Michigan 401(k) Plan Cuts Liability Costs

July 12, 2011 (PLANSPONSOR.com) - A new report by the Mackinac Center for Public Policy found that a 14-year-old reform that ended defined pension benefits for new employees has saved up to $4.3 billion in unfunded state employee pension liability.  

As of September 30, 2010, the state employee pension plan carried an unfunded liability of $4.1 billion. Since switching new hires to a 401(k)-style plan in 1997, the state’s unfunded pension liability has been cut roughly in half, saving between $2.3 billion and $4.3 billion.  

Rick Dreyfuss, an adjunct scholar at Mackinac Center, claimed that despite significant initial costs when switching to a 401(k) plan, the state has saved $167 million overall in its direct contributions to pensions and 401(k)s for state employees since the 1997 reform.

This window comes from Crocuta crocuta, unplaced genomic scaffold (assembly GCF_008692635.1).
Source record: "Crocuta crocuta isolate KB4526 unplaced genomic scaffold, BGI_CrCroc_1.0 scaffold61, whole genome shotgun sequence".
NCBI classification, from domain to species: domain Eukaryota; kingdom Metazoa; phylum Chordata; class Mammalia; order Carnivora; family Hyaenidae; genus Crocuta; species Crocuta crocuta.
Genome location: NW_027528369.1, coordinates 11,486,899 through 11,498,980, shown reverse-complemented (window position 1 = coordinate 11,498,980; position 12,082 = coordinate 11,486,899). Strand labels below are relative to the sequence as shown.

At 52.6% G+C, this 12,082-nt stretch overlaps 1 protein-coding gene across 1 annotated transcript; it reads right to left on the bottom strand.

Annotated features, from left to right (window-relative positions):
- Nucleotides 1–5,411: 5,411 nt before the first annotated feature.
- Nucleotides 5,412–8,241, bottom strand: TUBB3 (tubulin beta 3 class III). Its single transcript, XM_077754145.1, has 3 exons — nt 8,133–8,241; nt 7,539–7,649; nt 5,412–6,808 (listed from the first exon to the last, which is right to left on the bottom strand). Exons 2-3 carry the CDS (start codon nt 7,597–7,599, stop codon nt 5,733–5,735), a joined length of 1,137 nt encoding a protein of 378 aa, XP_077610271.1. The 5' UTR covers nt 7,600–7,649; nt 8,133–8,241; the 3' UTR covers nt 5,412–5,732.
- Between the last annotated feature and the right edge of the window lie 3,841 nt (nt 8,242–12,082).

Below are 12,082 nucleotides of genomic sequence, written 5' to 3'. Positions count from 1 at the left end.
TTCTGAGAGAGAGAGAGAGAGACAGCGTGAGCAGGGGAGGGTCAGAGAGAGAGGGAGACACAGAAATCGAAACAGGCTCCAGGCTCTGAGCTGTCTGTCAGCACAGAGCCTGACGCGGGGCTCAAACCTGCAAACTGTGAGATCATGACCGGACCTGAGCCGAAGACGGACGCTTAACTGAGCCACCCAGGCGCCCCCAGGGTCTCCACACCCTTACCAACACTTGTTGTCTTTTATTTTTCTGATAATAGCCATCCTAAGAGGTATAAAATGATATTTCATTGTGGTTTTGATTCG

“It was a good move for Governor Engler to implement this change,” says Dreyfuss. “It’s been beneficial to taxpayers.” 

The current administration under Governor Rick Snyder is seeking similar reductions in the unfunded liability in state employees’ retiree health care by cutting insurance for those hired after 1997, offering instead lump sum payments from $66,642 to $2,000. State officials hope to reduce the unfunded liability for state worker retiree health care from $14.7 billion to $9.1 billion. 

  

­-Sara Kelly 

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